If you’re like us you invested in a composting toilet to save water. This toilet actually saves both fresh water and space for grey water if you’ve combined your RV black and grey tanks. Why on Earth would someone need to conserve water and keep urine in a plastic container and feces in a bucket to be turned several times a day!?! Well, to live for free (as in a couple to no dollars a day). In our case we do his often! Welcome to the full-time, when possible off grid RV Lifestyle.
We learned about this toilet from about four years ago and decided this was for us since we were also investing in solar panels and batteries to let us live without hook ups for extended periods. This toilet is actually a major reason we can live this way. The grey tank alone holds 35-45 gallons of water. That’s not enough for us to live for 2-3 weeks without needing a dump station since our fresh water tank holds 80 gallons. The solution was a composting toilet which freed up the black water tank (another 35-45 gallon tank) to be connected to the grey tank and provide plenty of grey water space. (Check YouTube for videos on how to do this; we did and Andrew found it to be simple and effective)
I love my toilet. We get to live how and where we want to. There are a few issues we’ve had though and here they are with the solutions that made the situations a touch to completely better.
First off, when it was windy and blowing in just the “wrong direction” we ended up smelling the air being vented from the compost (coconut coir and solids area) inside. This could be pretty unpleasant… One major time this was an issue was when driving! The vent didn’t face forward but straight down. The wind whipping by the end of the hose was enough to blow it back into the toilet and as a result into our RV home! Solution was to point the hose towards the back of the rig. This way as we traveled down the highway the wind was not forcing air back into the rig.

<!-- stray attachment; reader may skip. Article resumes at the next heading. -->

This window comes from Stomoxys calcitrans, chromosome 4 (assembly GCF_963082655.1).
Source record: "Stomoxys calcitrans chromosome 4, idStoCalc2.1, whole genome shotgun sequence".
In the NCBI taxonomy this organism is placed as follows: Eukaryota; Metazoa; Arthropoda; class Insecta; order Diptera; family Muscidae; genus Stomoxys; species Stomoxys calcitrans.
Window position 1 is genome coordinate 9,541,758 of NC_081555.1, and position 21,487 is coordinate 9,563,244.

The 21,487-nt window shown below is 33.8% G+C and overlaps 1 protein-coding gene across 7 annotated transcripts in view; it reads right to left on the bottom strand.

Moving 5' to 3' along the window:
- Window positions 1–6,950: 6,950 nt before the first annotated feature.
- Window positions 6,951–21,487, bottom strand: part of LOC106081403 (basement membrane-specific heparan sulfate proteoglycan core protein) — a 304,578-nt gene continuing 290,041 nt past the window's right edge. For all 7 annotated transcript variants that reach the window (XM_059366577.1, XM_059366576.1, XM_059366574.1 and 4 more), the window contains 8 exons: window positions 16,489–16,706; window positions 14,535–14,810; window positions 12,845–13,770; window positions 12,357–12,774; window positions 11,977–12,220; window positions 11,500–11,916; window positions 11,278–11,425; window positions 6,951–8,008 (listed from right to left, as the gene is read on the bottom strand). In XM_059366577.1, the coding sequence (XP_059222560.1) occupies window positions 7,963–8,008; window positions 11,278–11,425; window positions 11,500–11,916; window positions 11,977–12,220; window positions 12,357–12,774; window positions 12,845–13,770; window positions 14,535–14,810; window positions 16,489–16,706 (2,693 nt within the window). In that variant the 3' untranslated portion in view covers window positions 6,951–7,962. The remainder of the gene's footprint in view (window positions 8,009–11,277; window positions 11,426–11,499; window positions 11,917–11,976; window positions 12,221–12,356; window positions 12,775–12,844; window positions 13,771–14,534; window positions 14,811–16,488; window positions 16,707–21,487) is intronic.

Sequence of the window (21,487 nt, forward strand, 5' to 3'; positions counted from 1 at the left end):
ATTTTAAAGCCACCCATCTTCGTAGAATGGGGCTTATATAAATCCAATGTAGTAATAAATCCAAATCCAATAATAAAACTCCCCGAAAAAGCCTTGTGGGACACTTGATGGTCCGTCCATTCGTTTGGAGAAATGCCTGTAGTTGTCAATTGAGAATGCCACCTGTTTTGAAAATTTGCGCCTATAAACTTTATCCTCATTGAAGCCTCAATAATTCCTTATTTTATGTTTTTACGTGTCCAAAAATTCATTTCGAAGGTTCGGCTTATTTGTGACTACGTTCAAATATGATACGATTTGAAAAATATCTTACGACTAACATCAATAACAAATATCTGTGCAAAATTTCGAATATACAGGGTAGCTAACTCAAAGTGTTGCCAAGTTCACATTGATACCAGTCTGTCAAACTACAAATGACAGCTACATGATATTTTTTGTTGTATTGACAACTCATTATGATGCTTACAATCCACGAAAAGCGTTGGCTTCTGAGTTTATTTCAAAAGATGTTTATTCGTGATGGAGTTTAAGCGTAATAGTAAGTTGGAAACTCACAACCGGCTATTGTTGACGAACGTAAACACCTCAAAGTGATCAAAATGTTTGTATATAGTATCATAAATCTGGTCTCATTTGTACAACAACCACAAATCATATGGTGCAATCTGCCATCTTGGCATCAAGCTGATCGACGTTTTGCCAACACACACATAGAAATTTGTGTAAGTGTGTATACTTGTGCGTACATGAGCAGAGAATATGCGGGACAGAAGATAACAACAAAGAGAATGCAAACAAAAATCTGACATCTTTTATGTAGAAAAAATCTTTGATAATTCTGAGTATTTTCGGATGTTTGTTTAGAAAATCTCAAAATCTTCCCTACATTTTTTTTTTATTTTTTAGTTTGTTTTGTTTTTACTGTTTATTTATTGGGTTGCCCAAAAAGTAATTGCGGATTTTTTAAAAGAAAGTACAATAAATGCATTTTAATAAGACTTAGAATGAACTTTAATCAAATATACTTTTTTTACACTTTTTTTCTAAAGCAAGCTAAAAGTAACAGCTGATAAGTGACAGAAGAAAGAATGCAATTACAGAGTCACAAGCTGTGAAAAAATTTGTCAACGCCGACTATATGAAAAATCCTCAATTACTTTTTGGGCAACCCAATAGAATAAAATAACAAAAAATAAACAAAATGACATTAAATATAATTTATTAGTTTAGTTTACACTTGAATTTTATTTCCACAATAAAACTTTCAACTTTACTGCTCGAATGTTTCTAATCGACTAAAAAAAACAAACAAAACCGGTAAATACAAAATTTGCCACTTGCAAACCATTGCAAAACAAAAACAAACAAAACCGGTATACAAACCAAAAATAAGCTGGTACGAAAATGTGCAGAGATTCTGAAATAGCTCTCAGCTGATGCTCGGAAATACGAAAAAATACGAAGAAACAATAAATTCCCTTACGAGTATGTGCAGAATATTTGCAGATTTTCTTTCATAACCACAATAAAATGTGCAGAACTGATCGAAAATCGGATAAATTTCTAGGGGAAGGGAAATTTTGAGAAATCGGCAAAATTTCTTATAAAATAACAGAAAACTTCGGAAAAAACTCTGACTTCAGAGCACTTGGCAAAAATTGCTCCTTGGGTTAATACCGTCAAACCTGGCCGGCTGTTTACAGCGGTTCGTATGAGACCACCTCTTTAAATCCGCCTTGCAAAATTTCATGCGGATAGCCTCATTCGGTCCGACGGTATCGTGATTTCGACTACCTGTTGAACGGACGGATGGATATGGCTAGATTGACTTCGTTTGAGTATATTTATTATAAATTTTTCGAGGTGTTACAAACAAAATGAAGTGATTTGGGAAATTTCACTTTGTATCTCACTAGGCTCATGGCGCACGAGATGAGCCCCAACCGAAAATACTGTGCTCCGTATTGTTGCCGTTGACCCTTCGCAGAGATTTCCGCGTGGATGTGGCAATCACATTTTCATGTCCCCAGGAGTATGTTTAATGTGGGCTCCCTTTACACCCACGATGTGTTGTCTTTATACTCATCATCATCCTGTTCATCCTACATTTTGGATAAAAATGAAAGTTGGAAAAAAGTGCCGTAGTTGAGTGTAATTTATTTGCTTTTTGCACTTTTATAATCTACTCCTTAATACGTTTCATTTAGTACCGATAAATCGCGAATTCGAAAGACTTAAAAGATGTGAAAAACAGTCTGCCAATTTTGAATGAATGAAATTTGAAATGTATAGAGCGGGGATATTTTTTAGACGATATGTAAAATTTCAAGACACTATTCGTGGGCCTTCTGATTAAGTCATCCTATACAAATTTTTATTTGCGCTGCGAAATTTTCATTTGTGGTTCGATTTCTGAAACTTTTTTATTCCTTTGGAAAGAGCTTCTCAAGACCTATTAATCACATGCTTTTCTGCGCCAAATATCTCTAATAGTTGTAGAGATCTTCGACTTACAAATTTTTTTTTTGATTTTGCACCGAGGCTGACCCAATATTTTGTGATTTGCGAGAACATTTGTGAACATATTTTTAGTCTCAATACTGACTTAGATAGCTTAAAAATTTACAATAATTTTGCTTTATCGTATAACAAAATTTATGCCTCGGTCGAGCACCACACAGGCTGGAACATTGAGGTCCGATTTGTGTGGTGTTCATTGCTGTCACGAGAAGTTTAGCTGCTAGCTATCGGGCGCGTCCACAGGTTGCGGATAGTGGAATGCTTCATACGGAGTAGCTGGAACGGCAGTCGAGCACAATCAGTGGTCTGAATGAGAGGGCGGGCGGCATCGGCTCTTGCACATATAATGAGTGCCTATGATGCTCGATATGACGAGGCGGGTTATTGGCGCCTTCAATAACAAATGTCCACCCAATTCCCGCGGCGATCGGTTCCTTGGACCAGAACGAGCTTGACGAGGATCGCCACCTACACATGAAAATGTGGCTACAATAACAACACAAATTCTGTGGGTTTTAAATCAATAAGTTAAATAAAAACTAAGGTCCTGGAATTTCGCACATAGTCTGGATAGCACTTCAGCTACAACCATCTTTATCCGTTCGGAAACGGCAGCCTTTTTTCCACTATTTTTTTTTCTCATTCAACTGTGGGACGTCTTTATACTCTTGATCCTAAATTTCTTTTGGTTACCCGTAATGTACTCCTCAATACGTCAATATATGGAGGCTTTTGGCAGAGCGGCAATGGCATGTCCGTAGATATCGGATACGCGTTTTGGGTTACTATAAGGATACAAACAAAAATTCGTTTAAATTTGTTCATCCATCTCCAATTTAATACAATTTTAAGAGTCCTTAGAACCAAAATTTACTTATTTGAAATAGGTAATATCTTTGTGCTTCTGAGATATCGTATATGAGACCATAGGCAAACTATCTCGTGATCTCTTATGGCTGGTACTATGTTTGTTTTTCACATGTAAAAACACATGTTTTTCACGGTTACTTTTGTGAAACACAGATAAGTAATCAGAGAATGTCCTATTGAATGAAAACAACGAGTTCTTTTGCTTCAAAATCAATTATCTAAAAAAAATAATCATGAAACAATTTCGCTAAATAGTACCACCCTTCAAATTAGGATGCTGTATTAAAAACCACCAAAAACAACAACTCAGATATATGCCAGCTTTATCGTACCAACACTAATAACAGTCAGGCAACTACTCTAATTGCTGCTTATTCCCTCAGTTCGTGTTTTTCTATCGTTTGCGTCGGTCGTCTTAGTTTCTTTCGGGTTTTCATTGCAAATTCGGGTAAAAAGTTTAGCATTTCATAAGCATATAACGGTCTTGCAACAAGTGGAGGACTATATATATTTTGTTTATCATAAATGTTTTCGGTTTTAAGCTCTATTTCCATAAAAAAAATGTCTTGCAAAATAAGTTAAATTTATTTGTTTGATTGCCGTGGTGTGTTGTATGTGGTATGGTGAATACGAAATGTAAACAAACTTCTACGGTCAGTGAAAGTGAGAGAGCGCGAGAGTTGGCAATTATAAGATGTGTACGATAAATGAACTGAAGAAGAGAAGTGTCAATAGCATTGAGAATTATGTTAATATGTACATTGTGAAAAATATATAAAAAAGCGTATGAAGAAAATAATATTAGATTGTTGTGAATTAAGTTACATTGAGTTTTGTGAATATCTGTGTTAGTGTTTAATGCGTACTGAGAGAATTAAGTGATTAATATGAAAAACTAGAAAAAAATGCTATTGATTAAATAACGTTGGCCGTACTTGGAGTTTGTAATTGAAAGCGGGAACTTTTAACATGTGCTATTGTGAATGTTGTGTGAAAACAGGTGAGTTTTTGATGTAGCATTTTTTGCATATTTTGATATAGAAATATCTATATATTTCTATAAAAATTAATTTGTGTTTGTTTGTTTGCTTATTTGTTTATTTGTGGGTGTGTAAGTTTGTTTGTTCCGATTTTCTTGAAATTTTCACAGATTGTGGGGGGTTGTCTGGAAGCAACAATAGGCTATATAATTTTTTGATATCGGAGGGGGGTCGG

When we made this change we also extended the hose (through the cabinet under the living space) to reach from the passenger side to the driver side. This solved a second issue because our bathroom is on the passenger side. When sitting outside we are on the passenger side; that’s where the door and awning is after all. So the exhaust hose literally vented to where we were hanging out! Not pleasant. Now the hose vents to the driver side and that allows the smell to normally not affect us when we are outside.
Another issue related to venting is the strength of the fan. It’s not the most powerful and I find the compost to be most offensive after changing it out. For this reason we place a dryer sheet with a rubber band on the side without the fan to help keep the smells inside while allowing fresh air into the space to help the venting. This seriously cuts down on the odors in our home.
Finally, the urine buckets get some buildups on the sides that can be tricky to clean. We’ve tried the small stone shake, the dishwasher detergent soak, and honestly the best solution we’ve used is Goo Gone. A little bit of Good Gone with a little bit of water, give it a shake and let it soak turning the bucket so it soaks all the sides. Then dump and rinse. We don’t do this when needing to make use of pit toilets and whatnot as I don’t want to affect those so it’s a once every couple weeks thing we do when at an RV park to do laundry, empty grey tanks and get our fresh water before getting back out to a BLM or National Park.
So there you have a few examples of the toilet smell solutions, reality of RV living and the flexibility and creativity needed. Not everything about RV life is glamorous 😉